Canadians are on a big-ticket shopping spree, retail data shows

Credit/Getty Images

Canadian consumers continue to snap up big-ticket items such as vehicles and furniture, providing a powerful jolt to an economy desperately in need of one as other areas (like low oil prices) drag on momentum.

Statistics Canada said Thursday retail sales jumped more than expected in August – the fourth month in a row sales have ticked higher, despite persistent concerns among economy watchers about the affect sliding prices for oil and other commodities will have on consumers’ pocketbooks (by way of jobs and incomes, etc.).

“Retail sales continued their recent ascent in August,” Brian DePratto, an economist at TD Bank said. Low borrowing rates and lower gasoline prices provided “ key supports” to spending, he said, while the federal handout to families (the Universal Child Care Benefit) in late July, likely also provided some lift.

Here’s five things consumers should know about the latest retail sales figures:

Story continues below advertisement

Big-ticket spenders

Vehicle sales continue to put up record numbers, rising 2.0 per cent in August. “Motor vehicle and parts dealers saw another strong performance,” DePratto said.

A lower loonie more than likely played a key role here, as Americans crossed the border to go car shopping, experts say. But domestic buyers are still turning up on dealership lots, attracted by super low interest rates, Scotiabank auto economist Carlos Gomes said.

Low interest rates on lines of credit and financing options also continue to lift sales for other big ticket items.

“Sales also advanced markedly at furniture and home furnishings stores,” TD said. Furniture stores reporting a 3 per cent rise, Statscan said.

Child benefits pocketed

Spending cooled a touch however on smaller-ticket items, economists noted, suggesting many families pocketed at least some of the child benefit cheques that arrived in late July, or used the funds to pay down debts.

Story continues below advertisement

“Outside of those big ticket items, however, it doesn’t look like Canadians are spending their Universal Child Care Benefit cheques just yet,” Royce Mendes of CIBC Economics said. “Electronics, clothing and sporting goods have not shown the expected strength from that windfall.”

MORE: Beefed up child benefit cheques start arriving as economy wobbles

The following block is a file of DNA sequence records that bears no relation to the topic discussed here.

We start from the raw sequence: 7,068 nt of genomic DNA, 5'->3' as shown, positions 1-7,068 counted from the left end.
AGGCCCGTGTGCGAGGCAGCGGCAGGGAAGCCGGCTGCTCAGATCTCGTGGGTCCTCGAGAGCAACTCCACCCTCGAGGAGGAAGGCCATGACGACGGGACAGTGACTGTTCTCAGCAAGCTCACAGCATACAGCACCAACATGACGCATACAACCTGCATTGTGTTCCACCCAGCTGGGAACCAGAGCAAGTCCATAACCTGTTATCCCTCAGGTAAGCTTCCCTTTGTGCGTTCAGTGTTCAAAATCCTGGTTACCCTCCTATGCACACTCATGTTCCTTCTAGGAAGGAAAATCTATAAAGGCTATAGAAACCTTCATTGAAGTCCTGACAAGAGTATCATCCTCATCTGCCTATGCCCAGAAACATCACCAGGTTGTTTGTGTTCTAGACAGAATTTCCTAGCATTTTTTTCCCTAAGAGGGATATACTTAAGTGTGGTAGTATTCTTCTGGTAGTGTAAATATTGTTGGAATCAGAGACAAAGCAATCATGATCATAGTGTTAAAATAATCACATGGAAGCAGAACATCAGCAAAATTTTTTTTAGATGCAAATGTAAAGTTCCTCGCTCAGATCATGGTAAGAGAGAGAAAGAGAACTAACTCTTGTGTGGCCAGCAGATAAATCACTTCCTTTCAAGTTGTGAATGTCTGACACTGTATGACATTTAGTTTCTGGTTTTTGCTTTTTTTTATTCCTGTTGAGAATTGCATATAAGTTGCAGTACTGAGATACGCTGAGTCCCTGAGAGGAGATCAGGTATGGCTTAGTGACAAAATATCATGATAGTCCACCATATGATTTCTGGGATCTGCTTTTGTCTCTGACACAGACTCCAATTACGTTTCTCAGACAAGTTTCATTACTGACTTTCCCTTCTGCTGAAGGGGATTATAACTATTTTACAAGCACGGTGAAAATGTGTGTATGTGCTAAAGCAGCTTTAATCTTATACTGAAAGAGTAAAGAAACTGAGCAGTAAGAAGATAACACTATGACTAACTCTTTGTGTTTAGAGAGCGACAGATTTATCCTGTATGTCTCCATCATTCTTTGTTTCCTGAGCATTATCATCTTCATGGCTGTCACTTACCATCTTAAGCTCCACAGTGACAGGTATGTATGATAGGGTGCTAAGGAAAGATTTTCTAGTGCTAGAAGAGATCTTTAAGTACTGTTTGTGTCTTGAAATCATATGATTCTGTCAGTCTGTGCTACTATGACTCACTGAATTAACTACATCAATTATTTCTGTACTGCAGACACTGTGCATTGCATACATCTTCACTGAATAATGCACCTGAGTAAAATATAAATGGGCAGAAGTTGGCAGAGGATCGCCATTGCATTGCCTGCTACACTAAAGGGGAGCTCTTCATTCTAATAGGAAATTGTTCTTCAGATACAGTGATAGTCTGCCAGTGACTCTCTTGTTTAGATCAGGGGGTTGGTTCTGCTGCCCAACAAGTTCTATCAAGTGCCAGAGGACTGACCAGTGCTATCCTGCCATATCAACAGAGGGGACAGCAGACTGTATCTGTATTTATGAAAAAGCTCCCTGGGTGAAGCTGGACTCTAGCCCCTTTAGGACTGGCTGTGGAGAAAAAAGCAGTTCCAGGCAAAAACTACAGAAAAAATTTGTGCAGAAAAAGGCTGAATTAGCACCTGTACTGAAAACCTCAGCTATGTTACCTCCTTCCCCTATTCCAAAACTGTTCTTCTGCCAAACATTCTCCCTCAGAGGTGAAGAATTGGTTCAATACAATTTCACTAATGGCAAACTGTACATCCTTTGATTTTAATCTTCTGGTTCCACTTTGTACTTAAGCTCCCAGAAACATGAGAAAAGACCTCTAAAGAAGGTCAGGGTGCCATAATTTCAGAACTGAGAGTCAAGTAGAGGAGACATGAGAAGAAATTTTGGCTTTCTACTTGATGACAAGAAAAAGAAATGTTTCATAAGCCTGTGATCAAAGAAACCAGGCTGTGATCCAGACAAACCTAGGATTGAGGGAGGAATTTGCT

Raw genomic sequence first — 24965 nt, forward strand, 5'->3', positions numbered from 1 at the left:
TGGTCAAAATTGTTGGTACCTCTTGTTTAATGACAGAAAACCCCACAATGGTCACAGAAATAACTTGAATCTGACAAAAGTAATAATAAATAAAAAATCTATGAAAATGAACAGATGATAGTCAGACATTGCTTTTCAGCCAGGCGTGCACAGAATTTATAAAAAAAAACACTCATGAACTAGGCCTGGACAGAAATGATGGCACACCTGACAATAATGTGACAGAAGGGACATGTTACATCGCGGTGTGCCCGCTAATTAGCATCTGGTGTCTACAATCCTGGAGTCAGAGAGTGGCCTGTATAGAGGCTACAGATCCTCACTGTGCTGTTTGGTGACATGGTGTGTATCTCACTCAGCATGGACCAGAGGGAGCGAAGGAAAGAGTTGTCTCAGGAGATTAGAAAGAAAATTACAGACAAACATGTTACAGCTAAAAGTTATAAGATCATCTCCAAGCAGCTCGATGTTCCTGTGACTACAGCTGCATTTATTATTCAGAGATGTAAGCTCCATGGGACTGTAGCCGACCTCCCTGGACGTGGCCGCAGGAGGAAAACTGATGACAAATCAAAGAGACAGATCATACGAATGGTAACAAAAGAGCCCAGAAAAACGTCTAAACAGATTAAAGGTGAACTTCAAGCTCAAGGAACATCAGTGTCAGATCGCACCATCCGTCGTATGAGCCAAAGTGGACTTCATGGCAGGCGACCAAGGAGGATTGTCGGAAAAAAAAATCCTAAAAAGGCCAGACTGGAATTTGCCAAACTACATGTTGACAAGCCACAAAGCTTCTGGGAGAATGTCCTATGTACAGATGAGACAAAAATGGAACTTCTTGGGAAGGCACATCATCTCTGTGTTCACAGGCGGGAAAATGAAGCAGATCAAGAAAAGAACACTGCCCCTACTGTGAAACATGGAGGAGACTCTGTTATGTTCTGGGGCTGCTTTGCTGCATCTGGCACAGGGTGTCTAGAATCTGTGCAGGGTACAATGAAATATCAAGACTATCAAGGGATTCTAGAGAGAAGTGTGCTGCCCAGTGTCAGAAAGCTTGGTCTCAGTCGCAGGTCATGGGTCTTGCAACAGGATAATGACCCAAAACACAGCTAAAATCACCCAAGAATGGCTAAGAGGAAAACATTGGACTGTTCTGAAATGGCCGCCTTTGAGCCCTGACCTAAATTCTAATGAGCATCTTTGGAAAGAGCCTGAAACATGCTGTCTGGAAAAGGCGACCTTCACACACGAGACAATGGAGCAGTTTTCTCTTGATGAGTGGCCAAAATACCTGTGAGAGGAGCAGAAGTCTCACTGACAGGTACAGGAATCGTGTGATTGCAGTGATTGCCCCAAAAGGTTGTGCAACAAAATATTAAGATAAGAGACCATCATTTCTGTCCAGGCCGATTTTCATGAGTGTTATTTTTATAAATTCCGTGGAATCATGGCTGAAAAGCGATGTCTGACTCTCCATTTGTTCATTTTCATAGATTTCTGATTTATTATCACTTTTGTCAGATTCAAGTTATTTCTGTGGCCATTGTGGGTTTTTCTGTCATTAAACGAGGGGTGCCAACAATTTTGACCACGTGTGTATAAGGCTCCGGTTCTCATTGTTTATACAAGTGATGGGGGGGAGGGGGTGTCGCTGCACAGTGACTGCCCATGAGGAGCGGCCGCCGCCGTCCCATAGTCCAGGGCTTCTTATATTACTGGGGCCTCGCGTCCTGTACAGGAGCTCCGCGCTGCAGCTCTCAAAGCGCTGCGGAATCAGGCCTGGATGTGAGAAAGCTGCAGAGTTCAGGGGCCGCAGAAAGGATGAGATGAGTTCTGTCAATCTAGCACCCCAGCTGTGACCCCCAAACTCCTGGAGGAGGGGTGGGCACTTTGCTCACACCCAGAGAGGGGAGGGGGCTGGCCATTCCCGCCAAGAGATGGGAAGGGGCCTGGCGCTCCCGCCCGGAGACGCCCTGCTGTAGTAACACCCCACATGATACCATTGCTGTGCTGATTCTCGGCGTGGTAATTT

Consumers in regions where employment levels are being affected by oil’s decline (amid other commodities prices) may be holding back, too, Mendes said. “They could look [at] the near term volatility in their income and not boost spending.”

Statscan noted that a later start to the school year in some jurisdictions may have impacted the data. “Sales at stores typically associated with back-to-school shopping were generally lower,” RBC economists said.

Oil shock bites

Spending in provinces with more exposure to the energy sector – chiefly Alberta and Saskatchewan – are indeed seeing  households guard their pay cheques more carefully.

Alberta saw total retail spending decline 2.9 per cent compared to last August, while Saskatchewan consumers dialed back by 2.3 per cent – the only two provinces in the red. In contrast, British Columbia (7 per cent) and Ontario (5.4 per cent) were the top performers.

MORE: Latest coverage — plunging oil prices 

Loonie impact

The loonie’s sharp decline in the past year didn’t amount to sharp price increases for products in the month, it appears. Volumes, not prices, are what drove the increase in spending, economists said.

Story continues below advertisement

“The strength in sales was even stronger in real terms,” TD’s Brian DePratto said.

Debt fueled

The elephant in the room amid all this spending however is that much of it is being fueled by a growing debt bulge on consumer balance sheets. Ultra low rates continue to encourage the purchase of big, expensive items.

MORE: What’s fueling Canada’s economic recovery? Even more debt

While the spending spree is providing an important economic support in the near term, experts say, it could pose problems down the road when interest rates rise, or if the country dips back into recession.

“Canadian consumers continue to hang in there despite a high household debt burden,” BMO economist Benjamin Reitzes said.

Story continues below advertisement


Sponsored content